Queering Kansas City Jazz
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The Jazz Age, a phenomenon that shaped American leisure culture in the early twentieth century, coincided with the growth of Kansas City, Missouri, from frontier town to metropolitan city. Though Kansas City’s music, culture, and stars are well covered, Queering Kansas City Jazz supplements the grand narrative of jazz history by including queer identities in the city’s history while framing the jazz-scene experience in terms of identity and space. Cabarets, gender impressionism clubs, and sites of sex tourism in Kansas City served as world-making spaces for those whose performance of identity transgressed hegemonic notions of gender, sexuality, race, and class. Amber R. Clifford-Napoleone takes an interdisciplinary approach to provide a critical deconstruction of how the jazz scene offered a space for nonnormative gender practice and performance and acted as a site of contested identity and spatial territory. Few books examine the changing ideas about gender in the turn-of-the-century Great Plains, under the false assumption that people in middle-American places experienced cultural shifts only as an aftershock of events on the coasts. This approach overlooks the region’s contested territories, identities, and memories and fails to adequately explain the social and cultural disruptions experienced on the plains. Clifford-Napoleone rectifies this oversight and shows how Kansas City represents the complexity of the jazz scene in America as a microcosm of all the other people who made the culture, clubs, music, and cabarets of the age possible.
"This second edition of Historical Dictionary of Jazz contains a chronology, an introduction, and an extensive bibliography. The dictionary section has over 1,500 cross-referenced entries on musicians, styles of jazz, instruments, recording labels, bands and bandleaders, and more"--
Welcome to Kansas City—the best town this side of Hell. The Paris of the Plains. Home to the Wettest Block in the World. This collection celebrates a storied history of one notorious city. Meet the mobsters and victims, bootleggers, madams, political bosses and raucous entertainers who truly brought the party to the plains even during Prohibition. Witness the best parades, the wackiest costumes and the wildest scams. Kansas City’s sordid underbelly is full of surprises sure to delight and entice—the odd, macabre and delightful.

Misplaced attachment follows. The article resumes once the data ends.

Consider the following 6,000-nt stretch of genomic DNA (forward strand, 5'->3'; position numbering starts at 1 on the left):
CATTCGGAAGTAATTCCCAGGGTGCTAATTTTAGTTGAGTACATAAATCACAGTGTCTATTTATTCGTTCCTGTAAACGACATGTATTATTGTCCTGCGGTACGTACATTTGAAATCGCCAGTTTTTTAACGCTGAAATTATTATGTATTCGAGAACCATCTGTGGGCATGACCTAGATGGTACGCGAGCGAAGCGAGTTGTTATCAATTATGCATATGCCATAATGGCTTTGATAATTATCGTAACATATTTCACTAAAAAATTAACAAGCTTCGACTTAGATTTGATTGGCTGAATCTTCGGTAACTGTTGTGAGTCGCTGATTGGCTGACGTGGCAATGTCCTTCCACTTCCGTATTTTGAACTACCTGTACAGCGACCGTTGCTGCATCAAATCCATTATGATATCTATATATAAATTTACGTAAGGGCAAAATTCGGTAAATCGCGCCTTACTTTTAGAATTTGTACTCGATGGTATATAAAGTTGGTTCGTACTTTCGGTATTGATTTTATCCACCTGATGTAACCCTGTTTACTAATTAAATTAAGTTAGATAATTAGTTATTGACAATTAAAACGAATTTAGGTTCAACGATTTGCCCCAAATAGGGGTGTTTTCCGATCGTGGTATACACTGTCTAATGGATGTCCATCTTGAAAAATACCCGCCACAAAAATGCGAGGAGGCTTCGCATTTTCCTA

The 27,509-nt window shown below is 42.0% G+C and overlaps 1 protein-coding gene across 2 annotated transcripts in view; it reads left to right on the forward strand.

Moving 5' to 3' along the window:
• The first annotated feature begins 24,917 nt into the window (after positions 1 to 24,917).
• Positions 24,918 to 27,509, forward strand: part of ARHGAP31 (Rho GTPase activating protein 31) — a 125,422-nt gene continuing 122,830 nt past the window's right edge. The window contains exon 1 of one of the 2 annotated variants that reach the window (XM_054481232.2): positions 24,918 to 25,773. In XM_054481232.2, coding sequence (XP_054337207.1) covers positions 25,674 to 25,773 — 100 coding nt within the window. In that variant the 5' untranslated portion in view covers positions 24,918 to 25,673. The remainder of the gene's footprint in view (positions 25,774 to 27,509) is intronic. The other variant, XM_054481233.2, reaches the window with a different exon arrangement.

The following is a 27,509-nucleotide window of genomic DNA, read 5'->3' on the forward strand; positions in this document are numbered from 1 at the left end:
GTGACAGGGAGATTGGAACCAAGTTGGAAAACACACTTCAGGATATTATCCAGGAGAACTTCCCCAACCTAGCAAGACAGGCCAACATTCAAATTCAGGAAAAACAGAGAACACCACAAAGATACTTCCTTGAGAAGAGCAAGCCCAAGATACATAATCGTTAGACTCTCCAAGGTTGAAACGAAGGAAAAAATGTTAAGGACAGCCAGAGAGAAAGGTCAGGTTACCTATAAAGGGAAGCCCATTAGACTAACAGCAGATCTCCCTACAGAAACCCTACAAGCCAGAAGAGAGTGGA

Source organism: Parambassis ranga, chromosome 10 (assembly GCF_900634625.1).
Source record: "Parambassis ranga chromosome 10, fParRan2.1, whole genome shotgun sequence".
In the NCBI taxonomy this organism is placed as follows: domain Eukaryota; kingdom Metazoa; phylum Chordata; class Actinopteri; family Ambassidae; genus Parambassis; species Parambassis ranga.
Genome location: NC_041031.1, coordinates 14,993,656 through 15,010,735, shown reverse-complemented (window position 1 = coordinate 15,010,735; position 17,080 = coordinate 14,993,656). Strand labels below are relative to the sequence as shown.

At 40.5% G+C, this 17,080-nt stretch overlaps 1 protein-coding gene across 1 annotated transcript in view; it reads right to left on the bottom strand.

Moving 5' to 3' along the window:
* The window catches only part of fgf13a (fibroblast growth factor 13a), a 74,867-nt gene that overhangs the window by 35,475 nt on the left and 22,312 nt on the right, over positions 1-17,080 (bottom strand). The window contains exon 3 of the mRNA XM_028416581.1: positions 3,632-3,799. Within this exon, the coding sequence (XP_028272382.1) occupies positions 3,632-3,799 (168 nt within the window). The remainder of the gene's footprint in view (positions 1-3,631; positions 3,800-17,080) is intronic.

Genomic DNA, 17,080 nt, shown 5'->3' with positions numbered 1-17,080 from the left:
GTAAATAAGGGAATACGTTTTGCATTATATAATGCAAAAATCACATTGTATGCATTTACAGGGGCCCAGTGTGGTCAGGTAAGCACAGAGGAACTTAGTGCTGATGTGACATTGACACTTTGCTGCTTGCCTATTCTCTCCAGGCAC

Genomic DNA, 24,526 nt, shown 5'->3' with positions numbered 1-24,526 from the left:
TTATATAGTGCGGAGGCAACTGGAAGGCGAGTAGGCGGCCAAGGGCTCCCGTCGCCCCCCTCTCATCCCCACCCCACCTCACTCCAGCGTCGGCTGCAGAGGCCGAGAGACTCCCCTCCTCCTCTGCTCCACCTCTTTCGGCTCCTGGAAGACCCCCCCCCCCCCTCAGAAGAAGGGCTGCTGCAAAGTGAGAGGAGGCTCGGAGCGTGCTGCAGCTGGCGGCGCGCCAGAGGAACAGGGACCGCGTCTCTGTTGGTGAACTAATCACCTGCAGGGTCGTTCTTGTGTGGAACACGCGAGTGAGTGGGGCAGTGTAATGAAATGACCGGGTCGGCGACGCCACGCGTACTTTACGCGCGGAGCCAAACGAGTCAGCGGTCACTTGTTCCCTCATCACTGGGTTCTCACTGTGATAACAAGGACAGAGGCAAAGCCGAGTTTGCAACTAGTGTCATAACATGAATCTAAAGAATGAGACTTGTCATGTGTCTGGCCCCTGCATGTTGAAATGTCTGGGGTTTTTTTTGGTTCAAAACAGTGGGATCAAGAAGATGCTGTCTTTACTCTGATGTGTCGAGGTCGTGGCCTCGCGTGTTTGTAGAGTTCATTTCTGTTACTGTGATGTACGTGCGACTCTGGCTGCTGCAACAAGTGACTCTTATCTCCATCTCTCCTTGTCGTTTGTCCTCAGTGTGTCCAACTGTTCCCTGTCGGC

Using an interdisciplinary framework, Mia Fischer connects media coverage with state regulation of transgender people to show how, despite their increased visibility in national discourse, dominant representations of trans people as deceptive, deviant, and threatening are used to justify, even normalize, state-sanctioned violence against transgender communities.
In Gothic Queer Culture, Laura Westengard proposes that contemporary U.S. queer culture is gothic at its core. Using interdisciplinary cultural studies to examine the gothicism in queer art, literature, and thought--including ghosts embedded in queer theory, shadowy crypts in lesbian pulp fiction, monstrosity and cannibalism in AIDS poetry, and sadomasochism in queer performance--Westengard argues that during the twentieth and twenty-first centuries a queer culture has emerged that challenges and responds to traumatic marginalization by creating a distinctly gothic aesthetic. Gothic Queer Culture examines the material effects of marginalization, exclusion, and violence and explains why discourse around the complexities of genders and sexualities repeatedly returns to the gothic. Westengard places this queer knowledge production within a larger framework of gothic queer culture, which inherently includes theoretical texts, art, literature, performance, and popular culture. By analyzing queer knowledge production alongside other forms of queer culture, Gothic Queer Culture enters into the most current conversations on the state of gender and sexuality, especially debates surrounding negativity, anti-relationalism, assimilation, and neoliberalism. It provides a framework for understanding these debates in the context of a distinctly gothic cultural mode that acknowledges violence and insidious trauma, depathologizes the association between trauma and queerness, and offers a rich counterhegemonic cultural aesthetic through the circulation of gothic tropes.